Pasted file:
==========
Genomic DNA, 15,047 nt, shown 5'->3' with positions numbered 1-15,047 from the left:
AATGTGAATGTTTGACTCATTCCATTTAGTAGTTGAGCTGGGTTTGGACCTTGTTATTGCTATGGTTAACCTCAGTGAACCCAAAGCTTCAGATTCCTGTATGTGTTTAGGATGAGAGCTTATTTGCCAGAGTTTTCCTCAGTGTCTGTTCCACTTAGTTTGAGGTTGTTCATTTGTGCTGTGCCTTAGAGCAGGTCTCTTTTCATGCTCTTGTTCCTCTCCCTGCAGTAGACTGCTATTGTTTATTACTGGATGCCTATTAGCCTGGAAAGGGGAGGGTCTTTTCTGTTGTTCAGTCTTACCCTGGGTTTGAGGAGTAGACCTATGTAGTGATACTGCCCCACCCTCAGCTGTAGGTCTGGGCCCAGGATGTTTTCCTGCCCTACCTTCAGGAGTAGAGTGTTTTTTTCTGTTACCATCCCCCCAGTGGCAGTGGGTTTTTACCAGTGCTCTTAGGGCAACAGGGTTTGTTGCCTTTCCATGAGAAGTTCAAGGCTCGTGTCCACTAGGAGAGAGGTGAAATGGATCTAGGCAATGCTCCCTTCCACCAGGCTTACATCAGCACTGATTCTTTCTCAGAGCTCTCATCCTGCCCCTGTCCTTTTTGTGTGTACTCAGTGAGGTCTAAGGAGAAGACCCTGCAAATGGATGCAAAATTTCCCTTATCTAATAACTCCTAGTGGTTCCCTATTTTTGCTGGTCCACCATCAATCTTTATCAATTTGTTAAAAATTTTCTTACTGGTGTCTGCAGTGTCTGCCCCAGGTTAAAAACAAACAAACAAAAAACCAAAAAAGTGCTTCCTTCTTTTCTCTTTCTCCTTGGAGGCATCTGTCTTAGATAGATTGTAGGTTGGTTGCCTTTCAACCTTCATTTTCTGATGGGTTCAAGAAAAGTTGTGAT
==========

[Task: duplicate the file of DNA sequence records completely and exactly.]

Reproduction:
Genomic DNA, 15,047 nt, shown 5'->3' with positions numbered 1-15,047 from the left:
AATGTGAATGTTTGACTCATTCCATTTAGTAGTTGAGCTGGGTTTGGACCTTGTTATTGCTATGGTTAACCTCAGTGAACCCAAAGCTTCAGATTCCTGTATGTGTTTAGGATGAGAGCTTATTTGCCAGAGTTTTCCTCAGTGTCTGTTCCACTTAGTTTGAGGTTGTTCATTTGTGCTGTGCCTTAGAGCAGGTCTCTTTTCATGCTCTTGTTCCTCTCCCTGCAGTAGACTGCTATTGTTTATTACTGGATGCCTATTAGCCTGGAAAGGGGAGGGTCTTTTCTGTTGTTCAGTCTTACCCTGGGTTTGAGGAGTAGACCTATGTAGTGATACTGCCCCACCCTCAGCTGTAGGTCTGGGCCCAGGATGTTTTCCTGCCCTACCTTCAGGAGTAGAGTGTTTTTTTCTGTTACCATCCCCCCAGTGGCAGTGGGTTTTTACCAGTGCTCTTAGGGCAACAGGGTTTGTTGCCTTTCCATGAGAAGTTCAAGGCTCGTGTCCACTAGGAGAGAGGTGAAATGGATCTAGGCAATGCTCCCTTCCACCAGGCTTACATCAGCACTGATTCTTTCTCAGAGCTCTCATCCTGCCCCTGTCCTTTTTGTGTGTACTCAGTGAGGTCTAAGGAGAAGACCCTGCAAATGGATGCAAAATTTCCCTTATCTAATAACTCCTAGTGGTTCCCTATTTTTGCTGGTCCACCATCAATCTTTATCAATTTGTTAAAAATTTTCTTACTGGTGTCTGCAGTGTCTGCCCCAGGTTAAAAACAAACAAACAAAAAACCAAAAAAGTGCTTCCTTCTTTTCTCTTTCTCCTTGGAGGCATCTGTCTTAGATAGATTGTAGGTTGGTTGCCTTTCAACCTTCATTTTCTGATGGGTTCAAGAAAAGTTGTGAT